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Physical stature and its interpretation in nineteenth century New Zealand

During the late nineteenth century the physical stature of New Zealandborn men stagnated, despite an apparently beneficial public health environment and growth in per-capita incomes. Stature varied by social class, with professionals and men in rural occupations substantially taller than their peers. There is not enough evidence to show that the indigenous Maori population differed in height from men of European descent.

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File URL: http://www.econ.canterbury.ac.nz/RePEc/cbt/econwp/0822.pdf
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Paper provided by University of Canterbury, Department of Economics and Finance in its series Working Papers in Economics with number 08/22.

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Length: 32 pages
Date of creation: 24 Dec 2008
Date of revision:
Handle: RePEc:cbt:econwp:08/22
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Web page: http://www.econ.canterbury.ac.nz

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  1. Richard H. Steckel, 2008. "Biological Measures of the Standard of Living," Journal of Economic Perspectives, American Economic Association, vol. 22(1), pages 129-152, Winter.
  2. John Komlos, 1994. "Stature, Living Standards, and Economic Development: Essays in Anthropometric History," Books by John Komlos, Department of Economics, University of Munich, number 11, Jul-Oct.
  3. Robert William Fogel, 1993. "New Sources and New Techniques for the Study of Secular Trends in Nutritional Status, Health, Mortality, and the Process of Aging," NBER Historical Working Papers 0026, National Bureau of Economic Research, Inc.
  4. Ian W. McLean, 2004. "Australian Economic Growth in Historical Perspective," School of Economics Working Papers 2004-01, University of Adelaide, School of Economics.
  5. Richard H. Steckel, 1995. "Stature and the Standard of Living," Journal of Economic Literature, American Economic Association, vol. 33(4), pages 1903-1940, December.
  6. Cranfield, John & Inwood, Kris, 2007. "The great transformation: A long-run perspective on physical well-being in Canada," Economics & Human Biology, Elsevier, vol. 5(2), pages 204-228, July.
  7. Komlos, John, 1998. "Shrinking in a Growing Economy? The Mystery of Physical Stature during the Industrial Revolution," The Journal of Economic History, Cambridge University Press, vol. 58(03), pages 779-802, September.
  8. Köpke, Nikola & Baten, Jörg, 2003. "The biological standard of living in Europe during the last two millennia," Tübinger Diskussionsbeiträge 265, University of Tübingen, School of Business and Economics.
  9. Crafts, Nicholas, 2002. "The Human Development Index, 1870 1999: Some revised estimates," European Review of Economic History, Cambridge University Press, vol. 6(03), pages 395-405, December.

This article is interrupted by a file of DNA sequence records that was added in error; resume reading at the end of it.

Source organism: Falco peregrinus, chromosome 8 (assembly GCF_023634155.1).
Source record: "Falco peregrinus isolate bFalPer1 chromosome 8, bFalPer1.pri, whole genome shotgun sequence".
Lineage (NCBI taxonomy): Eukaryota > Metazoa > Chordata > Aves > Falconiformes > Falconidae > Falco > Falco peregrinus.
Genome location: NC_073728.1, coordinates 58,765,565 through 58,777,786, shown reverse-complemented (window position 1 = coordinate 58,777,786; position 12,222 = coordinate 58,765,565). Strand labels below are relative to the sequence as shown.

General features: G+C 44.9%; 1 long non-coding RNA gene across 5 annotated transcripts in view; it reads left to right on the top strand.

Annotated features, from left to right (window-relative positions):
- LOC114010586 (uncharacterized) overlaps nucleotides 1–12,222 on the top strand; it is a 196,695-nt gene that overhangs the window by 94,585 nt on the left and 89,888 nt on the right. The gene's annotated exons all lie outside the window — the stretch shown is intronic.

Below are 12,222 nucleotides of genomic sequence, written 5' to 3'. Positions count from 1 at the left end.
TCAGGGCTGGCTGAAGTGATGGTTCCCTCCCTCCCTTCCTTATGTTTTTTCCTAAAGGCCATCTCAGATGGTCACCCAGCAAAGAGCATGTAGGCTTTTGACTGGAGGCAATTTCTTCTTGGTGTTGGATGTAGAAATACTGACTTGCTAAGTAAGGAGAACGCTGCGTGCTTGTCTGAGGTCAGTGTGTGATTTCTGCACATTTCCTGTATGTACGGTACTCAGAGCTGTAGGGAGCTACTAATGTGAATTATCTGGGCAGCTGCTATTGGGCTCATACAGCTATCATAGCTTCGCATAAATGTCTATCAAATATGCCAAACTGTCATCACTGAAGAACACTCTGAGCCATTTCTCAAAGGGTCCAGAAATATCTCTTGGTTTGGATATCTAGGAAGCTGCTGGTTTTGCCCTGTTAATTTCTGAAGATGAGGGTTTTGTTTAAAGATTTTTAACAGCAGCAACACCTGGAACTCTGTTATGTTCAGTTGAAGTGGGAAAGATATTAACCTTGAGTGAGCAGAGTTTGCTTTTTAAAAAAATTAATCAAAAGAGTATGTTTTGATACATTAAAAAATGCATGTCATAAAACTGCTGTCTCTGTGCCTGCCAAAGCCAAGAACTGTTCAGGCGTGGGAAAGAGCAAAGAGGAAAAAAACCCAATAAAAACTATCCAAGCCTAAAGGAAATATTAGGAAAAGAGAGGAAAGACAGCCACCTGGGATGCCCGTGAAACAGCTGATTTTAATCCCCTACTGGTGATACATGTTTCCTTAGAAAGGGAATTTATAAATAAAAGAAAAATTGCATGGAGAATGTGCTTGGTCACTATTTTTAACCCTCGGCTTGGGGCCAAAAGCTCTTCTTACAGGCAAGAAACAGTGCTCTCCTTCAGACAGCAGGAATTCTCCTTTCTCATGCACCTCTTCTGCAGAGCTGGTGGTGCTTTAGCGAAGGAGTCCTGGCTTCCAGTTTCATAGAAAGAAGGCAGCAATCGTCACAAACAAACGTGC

10. David Greasley & Les Oxley, 1999. "Growing Apart? Australia and New Zealand growth experiences, 1870-1993," New Zealand Economic Papers, Taylor & Francis Journals, vol. 33(2), pages 1-13.
  11. John Komlos, . "Access to Food and the Biological Standard of Living: Perspectives on the Nutritional Status of Native Americans," Articles by John Komlos 1, Department of Economics, University of Munich.
  12. Holland, P. & Berney, L. & Blane, D. & Davey Smith, G. & Gunnell, D. J. & Montgomery, S. M., 2000. "Life course accumulation of disadvantage: childhood health and hazard exposure during adulthood," Social Science & Medicine, Elsevier, vol. 50(9), pages 1285-1295, May.
  13. Steckel, Richard H., 2009. "Heights and human welfare: Recent developments and new directions," Explorations in Economic History, Elsevier, vol. 46(1), pages 1-23, January.
  14. Komlos, John, 2003. "How to (and How Not to) Analyze Deficient Height Samples," Discussion Papers in Economics 56, University of Munich, Department of Economics.
  15. Whitwell & Christine de Souza & Stephen Nicholas, 1997. "Height, Health, and Economic Growth in Australia, 1860-1940," NBER Chapters, in: Health and Welfare during Industrialization, pages 379-422 National Bureau of Economic Research, Inc.
  16. Shlomowitz, Ralph, 2007. "Did the mean height of Australian-born men decline in the late nineteenth century? A comment," Economics & Human Biology, Elsevier, vol. 5(3), pages 484-488, December.
  17. Joseph M. Prince & Richard H. Steckel, 2001. "Tallest in the World: Native Americans of the Great Plains in the Nineteenth Century," American Economic Review, American Economic Association, vol. 91(1), pages 287-294, March.
  18. Blakely, Tony & Tobias, Martin & Robson, Bridget & Ajwani, Shilpi & Bonné, Martin & Woodward, Alistair, 2005. "Widening ethnic mortality disparities in New Zealand 1981-99," Social Science & Medicine, Elsevier, vol. 61(10), pages 2233-2251, November.
  19. Greasley, David & Oxley, Les, 2000. "Measuring New Zealand's GDP 1865-1933: A Cointegration-Based Approach," Review of Income and Wealth, International Association for Research in Income and Wealth, vol. 46(3), pages 351-68, September.
  20. Greasley, David & Oxley, Les, 2004. "Globalization and real wages in New Zealand 1873-1913," Explorations in Economic History, Elsevier, vol. 41(1), pages 26-47, January.
  21. Baten, Jorg & Murray, John E., 2000. "Heights of Men and Women in 19th-Century Bavaria: Economic, Nutritional, and Disease Influences," Explorations in Economic History, Elsevier, vol. 37(4), pages 351-369, October.
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